Let’s Talk About Black Holes

A week ago today, scientists released this image of a black hole:

 

 

And while the image itself might not look too impressive, the context behind it is.  This is the first ever actual photograph of a real black hole.  Not just a conceptual image.  Not an artist’s rendering.  Not a computer generated simulation, but an actual, physical picture of a black hole out there in the universe.  It took a team of over 200 scientists, including Katie Bouman, whose Twitter post showing the image being processed was retweeted by MIT:

 

 

This simple image inadvertently made Bouman the face of the project, turning her into a magnet for praise and a target for criticism from right-wing trolls.  But to talk at length about those types of people would simply lend credence to their opinions and give them the attention they crave.  Besides (and I think Bouman would agree), the achievement itself is more important than whoever was behind it.

The first real image of a black hole…can you imagine that?  Black holes are something science has recognized as existing for many decades, but until now we never had a way of seeing them visually.  We could only tell where they were via their effects on nearby celestial objects.

But just what is a black hole exactly?  Let’s get down to some science.

 

At a basic level, black holes are intense gravitational anomalies in space that are so strong, theoretically not even light can escape once it passes the event horizon.  They are the remains of massive stars that became so big, they collapsed in on themselves.  All stars eventually use up their nuclear fuel, and in a sense, die.  But it is their mass that determines their final fate.  Smaller stars will simply use up their fuel and die a quiet death, often becoming what is known as a planetary nebula and leaving a small “white dwarf”, what remains of the star’s core.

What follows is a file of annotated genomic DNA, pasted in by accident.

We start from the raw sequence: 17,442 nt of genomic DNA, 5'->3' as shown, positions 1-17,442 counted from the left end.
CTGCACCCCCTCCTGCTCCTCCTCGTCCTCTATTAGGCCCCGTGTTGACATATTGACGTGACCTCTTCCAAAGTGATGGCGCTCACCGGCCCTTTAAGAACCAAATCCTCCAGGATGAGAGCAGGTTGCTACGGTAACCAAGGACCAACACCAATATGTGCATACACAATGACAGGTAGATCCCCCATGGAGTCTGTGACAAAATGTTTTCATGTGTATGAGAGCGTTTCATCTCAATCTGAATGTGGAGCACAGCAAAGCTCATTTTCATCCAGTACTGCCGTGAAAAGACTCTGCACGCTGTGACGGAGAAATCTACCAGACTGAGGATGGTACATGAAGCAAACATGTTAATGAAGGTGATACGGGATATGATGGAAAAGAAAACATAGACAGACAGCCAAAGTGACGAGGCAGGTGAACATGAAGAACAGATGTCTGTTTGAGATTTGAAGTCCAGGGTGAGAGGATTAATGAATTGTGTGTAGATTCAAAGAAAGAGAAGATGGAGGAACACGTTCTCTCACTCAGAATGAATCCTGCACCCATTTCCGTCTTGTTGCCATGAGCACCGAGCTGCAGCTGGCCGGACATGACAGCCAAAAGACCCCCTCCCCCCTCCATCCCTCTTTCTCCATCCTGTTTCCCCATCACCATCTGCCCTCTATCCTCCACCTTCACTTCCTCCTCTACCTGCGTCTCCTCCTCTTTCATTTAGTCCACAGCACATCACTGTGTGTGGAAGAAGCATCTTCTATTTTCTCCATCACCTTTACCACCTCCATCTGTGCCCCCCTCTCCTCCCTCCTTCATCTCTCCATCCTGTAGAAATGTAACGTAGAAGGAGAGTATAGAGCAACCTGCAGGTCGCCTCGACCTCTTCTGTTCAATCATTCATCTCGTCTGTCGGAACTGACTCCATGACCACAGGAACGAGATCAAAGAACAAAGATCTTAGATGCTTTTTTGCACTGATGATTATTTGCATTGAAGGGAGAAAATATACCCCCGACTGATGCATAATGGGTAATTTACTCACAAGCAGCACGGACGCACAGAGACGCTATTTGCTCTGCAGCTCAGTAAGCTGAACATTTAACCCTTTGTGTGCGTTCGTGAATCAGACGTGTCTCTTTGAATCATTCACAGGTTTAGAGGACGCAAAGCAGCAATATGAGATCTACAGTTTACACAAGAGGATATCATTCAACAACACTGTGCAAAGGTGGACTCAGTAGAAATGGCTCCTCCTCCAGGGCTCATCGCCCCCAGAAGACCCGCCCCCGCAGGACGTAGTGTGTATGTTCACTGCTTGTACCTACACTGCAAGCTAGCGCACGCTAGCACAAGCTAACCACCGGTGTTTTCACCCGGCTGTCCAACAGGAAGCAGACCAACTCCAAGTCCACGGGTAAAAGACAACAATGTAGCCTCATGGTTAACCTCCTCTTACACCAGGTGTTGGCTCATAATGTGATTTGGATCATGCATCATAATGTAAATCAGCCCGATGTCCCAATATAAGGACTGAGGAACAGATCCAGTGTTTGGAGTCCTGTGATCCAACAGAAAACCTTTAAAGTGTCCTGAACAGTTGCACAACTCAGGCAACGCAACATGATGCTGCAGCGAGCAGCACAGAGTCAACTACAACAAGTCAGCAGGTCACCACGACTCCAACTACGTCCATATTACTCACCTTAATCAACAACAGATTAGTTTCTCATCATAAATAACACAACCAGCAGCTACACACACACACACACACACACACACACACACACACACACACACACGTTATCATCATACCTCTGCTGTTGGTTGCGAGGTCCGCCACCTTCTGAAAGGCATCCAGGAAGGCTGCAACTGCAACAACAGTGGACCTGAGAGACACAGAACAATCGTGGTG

A planetary nebula.

 

However, if the star is large enough, it will manage to fuse heavier elements such as helium and carbon once its supply of hydrogen runs out.  But once it finally runs out of fuel, the star will collapse in what is known as a “supernova”.  Think of it as a massive explosion, larger and more powerful than any bomb you’ve ever seen by billions of trillions of times.  These explosions are so powerful that it’s pretty much impossible to wrap your mind around it.  The aftermath of a supernova can take the form of two things: a neutron star, which is the collapsed core of the former star, or a black hole.  It all depends on how large the star is.  And once the star has collapsed, the black hole can get even bigger by consuming the matter around it.

Black holes, simply put, are the most destructive force in the known universe.  And there is a supermassive black hole at the heart of nearly every galaxy in the universe, including the Milky Way.  But don’t worry, we’re not in any danger of being eaten by it anytime soon.  They mostly just serve as a gravitational anchor, keeping planets and stars in their orbits.  Besides, our Sun will run out of fuel eons before there’s any reason to worry about the black hole at the center of our galaxy.

The vast time of the universe…kinda makes your head hurt doesn’t it?

 

Check back on the third Wednesday of May for another post, and as always, thanks for reading.

You can like the Rumination on the Lake Facebook page here or follow me on Twitter here.

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